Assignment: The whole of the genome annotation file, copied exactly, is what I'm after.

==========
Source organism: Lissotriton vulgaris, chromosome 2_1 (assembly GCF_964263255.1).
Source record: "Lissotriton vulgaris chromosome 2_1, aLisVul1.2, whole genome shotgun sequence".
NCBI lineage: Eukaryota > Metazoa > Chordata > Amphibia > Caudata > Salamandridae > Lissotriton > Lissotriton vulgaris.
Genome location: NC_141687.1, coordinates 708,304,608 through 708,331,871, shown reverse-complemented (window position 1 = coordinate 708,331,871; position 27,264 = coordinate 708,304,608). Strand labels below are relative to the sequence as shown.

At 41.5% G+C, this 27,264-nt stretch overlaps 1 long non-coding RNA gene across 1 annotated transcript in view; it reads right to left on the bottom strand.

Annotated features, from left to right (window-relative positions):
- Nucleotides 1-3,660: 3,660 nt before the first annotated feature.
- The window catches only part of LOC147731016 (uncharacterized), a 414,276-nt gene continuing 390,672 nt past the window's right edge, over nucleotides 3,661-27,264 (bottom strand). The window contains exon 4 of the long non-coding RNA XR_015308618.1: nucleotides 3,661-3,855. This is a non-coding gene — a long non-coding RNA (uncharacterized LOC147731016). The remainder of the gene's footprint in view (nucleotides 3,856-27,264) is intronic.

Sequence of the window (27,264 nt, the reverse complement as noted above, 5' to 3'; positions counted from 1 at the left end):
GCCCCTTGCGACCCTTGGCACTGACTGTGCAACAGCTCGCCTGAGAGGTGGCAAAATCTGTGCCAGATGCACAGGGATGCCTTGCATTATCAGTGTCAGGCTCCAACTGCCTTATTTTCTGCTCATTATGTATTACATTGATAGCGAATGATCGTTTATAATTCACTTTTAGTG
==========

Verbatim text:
Source organism: Lissotriton vulgaris, chromosome 2_1 (assembly GCF_964263255.1).
Source record: "Lissotriton vulgaris chromosome 2_1, aLisVul1.2, whole genome shotgun sequence".
NCBI lineage: Eukaryota > Metazoa > Chordata > Amphibia > Caudata > Salamandridae > Lissotriton > Lissotriton vulgaris.
Genome location: NC_141687.1, coordinates 708,304,608 through 708,331,871, shown reverse-complemented (window position 1 = coordinate 708,331,871; position 27,264 = coordinate 708,304,608). Strand labels below are relative to the sequence as shown.

At 41.5% G+C, this 27,264-nt stretch overlaps 1 long non-coding RNA gene across 1 annotated transcript in view; it reads right to left on the bottom strand.

Annotated features, from left to right (window-relative positions):
- Nucleotides 1-3,660: 3,660 nt before the first annotated feature.
- The window catches only part of LOC147731016 (uncharacterized), a 414,276-nt gene continuing 390,672 nt past the window's right edge, over nucleotides 3,661-27,264 (bottom strand). The window contains exon 4 of the long non-coding RNA XR_015308618.1: nucleotides 3,661-3,855. This is a non-coding gene — a long non-coding RNA (uncharacterized LOC147731016). The remainder of the gene's footprint in view (nucleotides 3,856-27,264) is intronic.

Sequence of the window (27,264 nt, the reverse complement as noted above, 5' to 3'; positions counted from 1 at the left end):
GCCCCTTGCGACCCTTGGCACTGACTGTGCAACAGCTCGCCTGAGAGGTGGCAAAATCTGTGCCAGATGCACAGGGATGCCTTGCATTATCAGTGTCAGGCTCCAACTGCCTTATTTTCTGCTCATTATGTATTACATTGATAGCGAATGATCGTTTATAATTCACTTTTAGTG